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SMEs' jobs potential is the key to solve the employment crisis

06 September 2012
by UEAPME -- last modified 06 September 2012

With unemployment hovering around double digits and Europe on the brink of a new recession, it is absolutely crucial to better take into account the needs of SMEs as the main source of jobs in the EU. This is the message brought forward by UEAPME, the European craft and SME employers' organisation, on the occasion of the "Employment Policy Conference" opening today in Brussels.


The so-called "employment package", which was presented by the European Commission in April and is being discussed today and tomorrow, is a step in the right direction as it prioritises the demand side of the labour market and encourages structural reforms. However, UEAPME deplores the lack of attention for the specificities of SMEs and especially of small and micro companies on issues such as labour market regulations, labour costs, flexicurity, initial and continuous vocational training. It also regrets that little attention is given to work-based learning and apprenticeship schemes, which have proved their worth where applied in bridging the gap between education and employment.

Secretary General Andrea Benassi commented as follows:

"Our society and our economy cannot work with unemployment rates being over double digits. Faced with the urgency of a social and economic crisis and with its negative repercussions on labour markets, notably high youth unemployment, Europe will not be put back on track without the key contribution of SMEs as the main job creators."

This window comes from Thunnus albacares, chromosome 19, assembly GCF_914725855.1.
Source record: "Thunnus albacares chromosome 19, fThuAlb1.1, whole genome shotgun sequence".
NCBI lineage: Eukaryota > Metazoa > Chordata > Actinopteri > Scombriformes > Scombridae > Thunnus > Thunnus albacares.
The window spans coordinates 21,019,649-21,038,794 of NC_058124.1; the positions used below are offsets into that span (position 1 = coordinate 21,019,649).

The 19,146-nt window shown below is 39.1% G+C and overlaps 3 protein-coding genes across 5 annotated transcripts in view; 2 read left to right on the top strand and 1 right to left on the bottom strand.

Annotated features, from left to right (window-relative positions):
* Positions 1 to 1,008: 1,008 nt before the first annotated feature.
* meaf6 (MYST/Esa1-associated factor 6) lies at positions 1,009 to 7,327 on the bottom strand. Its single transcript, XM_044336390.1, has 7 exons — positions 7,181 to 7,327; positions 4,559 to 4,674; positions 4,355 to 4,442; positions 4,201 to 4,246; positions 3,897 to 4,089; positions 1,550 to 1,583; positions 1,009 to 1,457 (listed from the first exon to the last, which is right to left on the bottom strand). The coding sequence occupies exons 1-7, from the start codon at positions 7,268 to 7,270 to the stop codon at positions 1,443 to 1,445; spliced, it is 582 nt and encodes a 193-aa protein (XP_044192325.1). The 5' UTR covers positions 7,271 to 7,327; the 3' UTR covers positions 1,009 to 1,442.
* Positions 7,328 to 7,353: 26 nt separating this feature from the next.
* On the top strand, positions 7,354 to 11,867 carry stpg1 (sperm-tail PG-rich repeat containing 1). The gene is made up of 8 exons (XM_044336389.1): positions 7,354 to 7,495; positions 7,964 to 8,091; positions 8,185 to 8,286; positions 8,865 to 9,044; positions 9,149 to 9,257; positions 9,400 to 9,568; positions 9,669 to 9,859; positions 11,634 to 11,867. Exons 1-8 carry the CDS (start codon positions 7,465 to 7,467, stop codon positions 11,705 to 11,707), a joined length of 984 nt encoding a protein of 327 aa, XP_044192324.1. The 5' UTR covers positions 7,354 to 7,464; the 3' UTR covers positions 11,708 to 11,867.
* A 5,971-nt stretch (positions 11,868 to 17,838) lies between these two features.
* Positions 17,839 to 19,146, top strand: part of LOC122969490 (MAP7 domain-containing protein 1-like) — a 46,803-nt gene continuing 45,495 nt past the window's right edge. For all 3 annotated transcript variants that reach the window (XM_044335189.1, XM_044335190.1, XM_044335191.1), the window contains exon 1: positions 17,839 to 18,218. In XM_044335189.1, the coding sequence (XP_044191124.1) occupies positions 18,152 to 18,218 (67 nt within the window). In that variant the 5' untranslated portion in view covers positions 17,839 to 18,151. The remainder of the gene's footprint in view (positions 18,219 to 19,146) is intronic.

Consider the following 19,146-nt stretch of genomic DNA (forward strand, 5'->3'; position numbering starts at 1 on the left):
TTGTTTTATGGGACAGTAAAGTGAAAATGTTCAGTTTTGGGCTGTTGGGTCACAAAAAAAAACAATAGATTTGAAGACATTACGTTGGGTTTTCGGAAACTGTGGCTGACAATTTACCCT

"The new EU employment policy currently under discussion rightly focuses on labour market reforms, which are long overdue in many Member States, as well as on the need to urgently act on the demand side of job creation. However, it is a too general approach and does not take into account the reality of SMEs and the specificities of small and micro companies. A closer look on issues such as labour market regulations, labour costs, flexicurity, initial and continuous vocational training is needed. All these must be better adapted to the reality of small and micro companies with fewer workers, for a truly dynamic and well functioning labour market."

"Another aspect which has been overlooked so far is the importance of work-based learning and apprenticeship schemes to bridge the gap between education and employment and tackle skills mismatches. Small companies need workers, but not just any worker. They need well qualified staff, and in particular well qualified young people able to quickly adapt to the world of work when coming out of the education system. The most successful way of tackling this challenge is to strengthen and introduce where they do not exist vocational education and training systems, notably work-based learning and apprenticeships schemes. With their capacity to boost employability and to develop a sense of entrepreneurship in young people,  these tools proved to be an important part of the success of the best performing countries in terms of youth employment in Europe, such as Austria, Denmark or Germany."

"Once improved and made more SME-friendly, the main challenge for the new EU employment policy will be to deliver and implement the recommendations at national level. If a strong emphasis on SMEs' needs and specificities is missing at EU level, small companies will hardly get a good follow-up at national, regional and local level. Europe cannot miss such an important chance to tap into SMEs' full potential as job creators."

UEAPME is the employers' organisation representing exclusively crafts, trades and SMEs from the EU and accession countries at European level. UEAPME has 84 member organisations covering over 12 million enterprises with 55 million employees. UEAPME is a European Social Partner.

UEAPME - European SMEs employers' association
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